Time again for Flash Fiction for Aspiring Writers. So grateful to PJ for hosting this weekly challenge. This week’s photo prompt is provided by Yinglan.
Please follow little froggy for more stories.
Here is the photograph and my story:
A Wagon for Marion’s Garden
Marion waved her hands neither this way nor that and looked at Bradley as though his question had not baffled her at all.
“What do you mean ‘what will we ever do with that’?” She seemed stunned. “You act like it’s a piece of rubbish I’ve brought home. I can’t believe how lucky I was at the Estate Sale this afternoon.”
They were standing on a heap of dirt behind their new suburban home. They hadn’t finished unpacking. The grass lawn had not yet been planted.
“Can’t you see how wonderful that wagon will look in the garden of our new home?” Marion asked.
“Let me try to phrase this another way,” said Bradley. “Where will we store this until we are ready to use it?”
“Right here next to the Burford’s solar panels,” Marion replied matter-of-factly.
I’m still stumbling through life … I guess I’m semi-incompacitated. And time will tell if I spelled that right or not. Not a word I often use…incompacitated. Oops it’s incapacitated. Oh well, at least I looked it up and didn’t wait for spellchecker. I must have been thinking of paying income taxes!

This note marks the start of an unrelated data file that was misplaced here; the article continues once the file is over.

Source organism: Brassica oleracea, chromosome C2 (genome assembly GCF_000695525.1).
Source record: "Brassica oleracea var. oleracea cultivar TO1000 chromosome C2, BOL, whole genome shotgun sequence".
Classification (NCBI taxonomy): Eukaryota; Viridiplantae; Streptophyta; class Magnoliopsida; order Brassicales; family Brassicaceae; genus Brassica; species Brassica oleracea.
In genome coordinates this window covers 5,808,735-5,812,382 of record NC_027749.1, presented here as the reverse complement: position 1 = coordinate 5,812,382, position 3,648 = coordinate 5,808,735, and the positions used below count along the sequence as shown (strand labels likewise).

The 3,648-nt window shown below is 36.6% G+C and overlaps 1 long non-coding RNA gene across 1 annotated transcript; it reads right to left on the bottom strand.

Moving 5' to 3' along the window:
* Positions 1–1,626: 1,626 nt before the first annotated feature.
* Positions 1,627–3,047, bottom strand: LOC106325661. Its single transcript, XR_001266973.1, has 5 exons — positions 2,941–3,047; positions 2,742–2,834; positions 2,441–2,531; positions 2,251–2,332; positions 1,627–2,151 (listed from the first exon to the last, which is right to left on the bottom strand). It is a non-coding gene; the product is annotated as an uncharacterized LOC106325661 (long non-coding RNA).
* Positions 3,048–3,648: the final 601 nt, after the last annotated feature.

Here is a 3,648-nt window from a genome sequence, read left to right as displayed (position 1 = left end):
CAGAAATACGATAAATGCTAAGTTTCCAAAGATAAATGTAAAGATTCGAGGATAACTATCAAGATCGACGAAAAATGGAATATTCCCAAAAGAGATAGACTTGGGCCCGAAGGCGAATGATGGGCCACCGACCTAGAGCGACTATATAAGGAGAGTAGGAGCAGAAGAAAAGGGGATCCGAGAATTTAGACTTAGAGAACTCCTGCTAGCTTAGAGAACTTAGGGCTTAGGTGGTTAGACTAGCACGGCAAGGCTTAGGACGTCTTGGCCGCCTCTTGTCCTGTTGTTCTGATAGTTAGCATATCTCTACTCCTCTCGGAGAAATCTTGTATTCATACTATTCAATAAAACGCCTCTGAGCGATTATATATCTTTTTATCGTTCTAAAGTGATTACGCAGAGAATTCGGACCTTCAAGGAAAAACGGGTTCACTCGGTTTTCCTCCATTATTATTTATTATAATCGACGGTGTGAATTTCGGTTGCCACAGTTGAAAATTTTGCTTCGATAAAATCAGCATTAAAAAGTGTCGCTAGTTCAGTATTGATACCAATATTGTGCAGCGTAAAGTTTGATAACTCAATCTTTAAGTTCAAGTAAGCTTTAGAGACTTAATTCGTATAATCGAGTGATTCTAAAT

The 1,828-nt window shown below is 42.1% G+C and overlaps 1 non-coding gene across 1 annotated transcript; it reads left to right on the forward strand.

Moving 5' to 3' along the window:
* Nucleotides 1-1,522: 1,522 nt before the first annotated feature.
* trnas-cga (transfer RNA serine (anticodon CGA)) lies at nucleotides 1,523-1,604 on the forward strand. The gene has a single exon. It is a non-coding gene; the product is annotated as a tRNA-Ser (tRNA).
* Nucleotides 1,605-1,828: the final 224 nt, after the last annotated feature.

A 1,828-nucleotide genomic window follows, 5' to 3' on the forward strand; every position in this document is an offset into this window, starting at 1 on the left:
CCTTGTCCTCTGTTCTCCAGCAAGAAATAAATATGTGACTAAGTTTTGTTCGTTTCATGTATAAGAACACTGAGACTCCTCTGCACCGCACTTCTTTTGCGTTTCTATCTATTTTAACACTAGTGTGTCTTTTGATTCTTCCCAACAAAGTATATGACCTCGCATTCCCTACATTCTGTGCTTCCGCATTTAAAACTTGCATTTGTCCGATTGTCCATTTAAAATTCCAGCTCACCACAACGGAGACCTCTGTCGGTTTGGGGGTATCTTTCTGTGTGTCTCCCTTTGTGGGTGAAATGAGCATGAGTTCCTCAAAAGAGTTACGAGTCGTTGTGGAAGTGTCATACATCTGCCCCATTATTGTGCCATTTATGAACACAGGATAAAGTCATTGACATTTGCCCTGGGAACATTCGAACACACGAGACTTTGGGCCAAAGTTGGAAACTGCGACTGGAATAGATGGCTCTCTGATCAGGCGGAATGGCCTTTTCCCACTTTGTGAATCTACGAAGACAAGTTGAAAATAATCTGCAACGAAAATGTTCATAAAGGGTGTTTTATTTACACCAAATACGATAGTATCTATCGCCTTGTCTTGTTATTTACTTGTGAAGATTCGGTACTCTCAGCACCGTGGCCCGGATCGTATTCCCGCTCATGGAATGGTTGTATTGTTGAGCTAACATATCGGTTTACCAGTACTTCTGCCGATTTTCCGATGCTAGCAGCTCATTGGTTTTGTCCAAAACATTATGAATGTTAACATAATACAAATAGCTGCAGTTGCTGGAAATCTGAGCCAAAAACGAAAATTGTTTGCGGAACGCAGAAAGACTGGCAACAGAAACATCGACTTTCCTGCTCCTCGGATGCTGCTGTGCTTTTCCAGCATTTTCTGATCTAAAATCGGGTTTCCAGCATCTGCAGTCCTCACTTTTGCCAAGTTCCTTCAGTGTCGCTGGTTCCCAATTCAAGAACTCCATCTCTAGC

For those of you following this saga of ‘recovery from a very simple fall leads to possibly 9 months of…(I’d say ‘shit’, but you can choose your own word for chaos.)’, this is the third and a half day without my having 24 hour care since Feb 7th. . As a matter of fact, I’ve had no outside care at all since Thursday evening.
My sweeter half, and I mean that literally, has been my total caretaker these three days. I have tried to help him, as much as possible, but…and yet, we discuss our progress as a couple. That we are a team. That we have won the exhausting battle of these last three days.
It has been a great strain for us to have someone – totally unknown to us – in our home 24 hours a day. It would be bad enough if we knew them. I will attempt, in future flash fiction and micro poetry pieces, to expand upon this feeling of strain and exhaustion and the different characters and moods involved.
I’m thankful to my caretakers. Even I haven’t wanted to take care of myself sometimes, lately.
I’m not here – on wordpress – much. I’m reading lots of books. I’m tired and uncomfortable and cranky 😦
I’ll leave the poem to speak for itself about my day and my present state of moody mind. I probably have a case of cabin fever. I’ve worked with everyone concerned with my 24 hour care and decided that I only need 8 hours of care a day. This will depend on how the next four days go.
Here is a report on the first day 😛
Butter Pecan Ice Cream
everyone but the most loved
has been dragged through the gutter
of personal offenses and
kicked out of the Royal Chambers
I would suggest a crying fit
a spell cast round the place
a bottle of chilled
German chocolate cake
butter pecan ice cream
and a kiss to the one remaining.